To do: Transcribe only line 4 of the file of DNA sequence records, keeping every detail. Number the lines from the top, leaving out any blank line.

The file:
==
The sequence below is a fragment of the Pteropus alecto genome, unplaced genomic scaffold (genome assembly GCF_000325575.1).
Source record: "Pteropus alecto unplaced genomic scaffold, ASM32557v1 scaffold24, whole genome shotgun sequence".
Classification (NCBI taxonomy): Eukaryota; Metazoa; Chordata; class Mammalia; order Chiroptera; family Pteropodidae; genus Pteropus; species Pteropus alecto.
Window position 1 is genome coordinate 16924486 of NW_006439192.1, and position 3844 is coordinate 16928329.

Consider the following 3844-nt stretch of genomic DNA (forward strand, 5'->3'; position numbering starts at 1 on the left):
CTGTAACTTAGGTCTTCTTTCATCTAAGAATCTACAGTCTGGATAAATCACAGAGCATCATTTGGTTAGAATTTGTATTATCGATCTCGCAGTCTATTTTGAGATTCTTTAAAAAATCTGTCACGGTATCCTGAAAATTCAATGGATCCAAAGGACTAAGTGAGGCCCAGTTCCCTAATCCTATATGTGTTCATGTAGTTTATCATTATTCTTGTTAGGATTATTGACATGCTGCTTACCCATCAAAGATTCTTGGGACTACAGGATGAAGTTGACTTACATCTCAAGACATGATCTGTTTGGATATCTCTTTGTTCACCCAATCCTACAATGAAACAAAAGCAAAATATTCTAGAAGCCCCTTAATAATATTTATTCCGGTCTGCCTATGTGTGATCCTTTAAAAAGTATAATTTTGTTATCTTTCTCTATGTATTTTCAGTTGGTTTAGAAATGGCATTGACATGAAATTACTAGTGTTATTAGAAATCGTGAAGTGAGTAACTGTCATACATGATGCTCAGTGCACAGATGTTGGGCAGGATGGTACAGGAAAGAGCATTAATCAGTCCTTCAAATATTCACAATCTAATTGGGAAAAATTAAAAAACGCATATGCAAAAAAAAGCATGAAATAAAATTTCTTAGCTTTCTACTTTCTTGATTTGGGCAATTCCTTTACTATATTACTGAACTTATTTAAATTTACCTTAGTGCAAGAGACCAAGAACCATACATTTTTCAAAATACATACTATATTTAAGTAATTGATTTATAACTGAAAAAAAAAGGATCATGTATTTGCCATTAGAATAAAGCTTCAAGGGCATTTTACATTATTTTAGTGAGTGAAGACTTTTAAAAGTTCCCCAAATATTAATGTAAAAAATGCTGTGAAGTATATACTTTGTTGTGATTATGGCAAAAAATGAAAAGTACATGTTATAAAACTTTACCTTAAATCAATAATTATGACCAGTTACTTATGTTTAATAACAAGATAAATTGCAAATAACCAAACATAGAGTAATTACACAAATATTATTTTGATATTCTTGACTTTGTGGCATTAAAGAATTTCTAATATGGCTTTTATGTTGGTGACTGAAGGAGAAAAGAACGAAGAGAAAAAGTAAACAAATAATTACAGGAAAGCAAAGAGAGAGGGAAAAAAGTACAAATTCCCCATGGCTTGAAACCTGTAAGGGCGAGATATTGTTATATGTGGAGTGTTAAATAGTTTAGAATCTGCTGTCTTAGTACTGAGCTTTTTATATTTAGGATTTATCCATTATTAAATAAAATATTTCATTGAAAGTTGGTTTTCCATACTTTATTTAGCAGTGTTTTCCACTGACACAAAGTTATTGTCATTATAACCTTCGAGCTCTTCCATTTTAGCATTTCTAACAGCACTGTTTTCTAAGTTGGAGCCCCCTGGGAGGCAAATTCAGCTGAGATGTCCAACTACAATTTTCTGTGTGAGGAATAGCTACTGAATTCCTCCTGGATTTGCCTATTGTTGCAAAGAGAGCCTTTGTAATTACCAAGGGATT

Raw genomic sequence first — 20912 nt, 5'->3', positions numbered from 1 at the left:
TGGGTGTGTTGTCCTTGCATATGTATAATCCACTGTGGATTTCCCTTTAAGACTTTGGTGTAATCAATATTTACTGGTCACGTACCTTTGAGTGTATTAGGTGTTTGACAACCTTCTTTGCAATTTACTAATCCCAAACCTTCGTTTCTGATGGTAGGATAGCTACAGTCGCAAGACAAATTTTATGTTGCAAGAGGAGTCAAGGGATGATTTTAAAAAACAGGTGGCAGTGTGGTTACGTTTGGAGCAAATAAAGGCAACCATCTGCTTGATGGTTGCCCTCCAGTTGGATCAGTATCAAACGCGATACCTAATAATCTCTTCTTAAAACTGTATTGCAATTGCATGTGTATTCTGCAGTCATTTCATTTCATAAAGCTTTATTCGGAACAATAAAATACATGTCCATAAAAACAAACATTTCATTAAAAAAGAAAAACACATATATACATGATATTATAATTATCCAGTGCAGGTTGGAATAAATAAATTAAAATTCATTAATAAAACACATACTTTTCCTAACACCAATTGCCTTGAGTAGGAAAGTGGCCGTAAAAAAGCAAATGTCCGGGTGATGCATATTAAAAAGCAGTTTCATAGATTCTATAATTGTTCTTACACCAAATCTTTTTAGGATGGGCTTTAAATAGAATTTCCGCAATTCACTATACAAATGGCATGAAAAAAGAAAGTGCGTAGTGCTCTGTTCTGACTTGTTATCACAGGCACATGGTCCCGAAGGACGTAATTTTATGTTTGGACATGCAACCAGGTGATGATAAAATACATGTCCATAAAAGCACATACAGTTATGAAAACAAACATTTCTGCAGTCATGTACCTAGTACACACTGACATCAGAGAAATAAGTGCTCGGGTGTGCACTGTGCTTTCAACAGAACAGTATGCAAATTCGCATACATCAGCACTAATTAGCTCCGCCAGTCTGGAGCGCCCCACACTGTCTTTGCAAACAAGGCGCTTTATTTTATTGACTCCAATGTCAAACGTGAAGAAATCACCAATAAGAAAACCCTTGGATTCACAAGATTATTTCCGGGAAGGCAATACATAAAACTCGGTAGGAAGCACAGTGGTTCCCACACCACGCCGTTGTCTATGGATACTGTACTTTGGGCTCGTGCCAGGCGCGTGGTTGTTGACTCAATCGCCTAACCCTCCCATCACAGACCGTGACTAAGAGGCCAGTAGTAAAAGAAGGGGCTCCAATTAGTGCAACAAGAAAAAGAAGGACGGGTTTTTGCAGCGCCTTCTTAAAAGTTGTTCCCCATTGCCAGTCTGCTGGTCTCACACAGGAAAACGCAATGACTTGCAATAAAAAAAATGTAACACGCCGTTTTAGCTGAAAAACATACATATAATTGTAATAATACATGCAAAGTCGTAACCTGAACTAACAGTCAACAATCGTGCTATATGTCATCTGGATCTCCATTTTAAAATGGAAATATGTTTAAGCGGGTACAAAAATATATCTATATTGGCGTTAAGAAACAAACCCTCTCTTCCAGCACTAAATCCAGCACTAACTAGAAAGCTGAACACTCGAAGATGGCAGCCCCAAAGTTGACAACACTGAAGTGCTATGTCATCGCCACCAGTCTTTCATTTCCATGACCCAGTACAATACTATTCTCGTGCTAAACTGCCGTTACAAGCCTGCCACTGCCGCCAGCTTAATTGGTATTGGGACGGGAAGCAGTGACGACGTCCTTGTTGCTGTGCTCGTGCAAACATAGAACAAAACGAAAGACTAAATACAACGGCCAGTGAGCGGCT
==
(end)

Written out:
Window position 1 is genome coordinate 16924486 of NW_006439192.1, and position 3844 is coordinate 16928329.